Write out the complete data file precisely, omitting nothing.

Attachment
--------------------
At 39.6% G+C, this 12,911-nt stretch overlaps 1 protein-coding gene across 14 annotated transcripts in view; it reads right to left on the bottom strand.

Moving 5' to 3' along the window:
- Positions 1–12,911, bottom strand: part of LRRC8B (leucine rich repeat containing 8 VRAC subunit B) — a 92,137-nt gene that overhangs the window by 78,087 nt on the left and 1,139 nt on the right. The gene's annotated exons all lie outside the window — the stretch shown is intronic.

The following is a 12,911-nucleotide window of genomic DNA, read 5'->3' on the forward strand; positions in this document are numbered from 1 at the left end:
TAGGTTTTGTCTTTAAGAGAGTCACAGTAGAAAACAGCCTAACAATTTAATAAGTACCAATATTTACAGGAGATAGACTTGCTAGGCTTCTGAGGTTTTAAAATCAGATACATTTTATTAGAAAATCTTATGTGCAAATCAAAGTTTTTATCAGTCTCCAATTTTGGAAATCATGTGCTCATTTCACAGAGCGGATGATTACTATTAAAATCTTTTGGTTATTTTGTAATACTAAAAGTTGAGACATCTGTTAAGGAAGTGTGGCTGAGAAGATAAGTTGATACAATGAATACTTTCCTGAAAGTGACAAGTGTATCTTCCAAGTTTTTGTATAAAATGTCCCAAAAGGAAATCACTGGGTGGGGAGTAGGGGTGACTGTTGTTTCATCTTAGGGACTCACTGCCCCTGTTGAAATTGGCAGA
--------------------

At 39.6% G+C, this 12,911-nt stretch overlaps 1 protein-coding gene across 14 annotated transcripts in view; it reads right to left on the bottom strand.

Moving 5' to 3' along the window:
- Positions 1–12,911, bottom strand: part of LRRC8B (leucine rich repeat containing 8 VRAC subunit B) — a 92,137-nt gene that overhangs the window by 78,087 nt on the left and 1,139 nt on the right. The gene's annotated exons all lie outside the window — the stretch shown is intronic.

The following is a 12,911-nucleotide window of genomic DNA, read 5'->3' on the forward strand; positions in this document are numbered from 1 at the left end:
TAGGTTTTGTCTTTAAGAGAGTCACAGTAGAAAACAGCCTAACAATTTAATAAGTACCAATATTTACAGGAGATAGACTTGCTAGGCTTCTGAGGTTTTAAAATCAGATACATTTTATTAGAAAATCTTATGTGCAAATCAAAGTTTTTATCAGTCTCCAATTTTGGAAATCATGTGCTCATTTCACAGAGCGGATGATTACTATTAAAATCTTTTGGTTATTTTGTAATACTAAAAGTTGAGACATCTGTTAAGGAAGTGTGGCTGAGAAGATAAGTTGATACAATGAATACTTTCCTGAAAGTGACAAGTGTATCTTCCAAGTTTTTGTATAAAATGTCCCAAAAGGAAATCACTGGGTGGGGAGTAGGGGTGACTGTTGTTTCATCTTAGGGACTCACTGCCCCTGTTGAAATTGGCAGA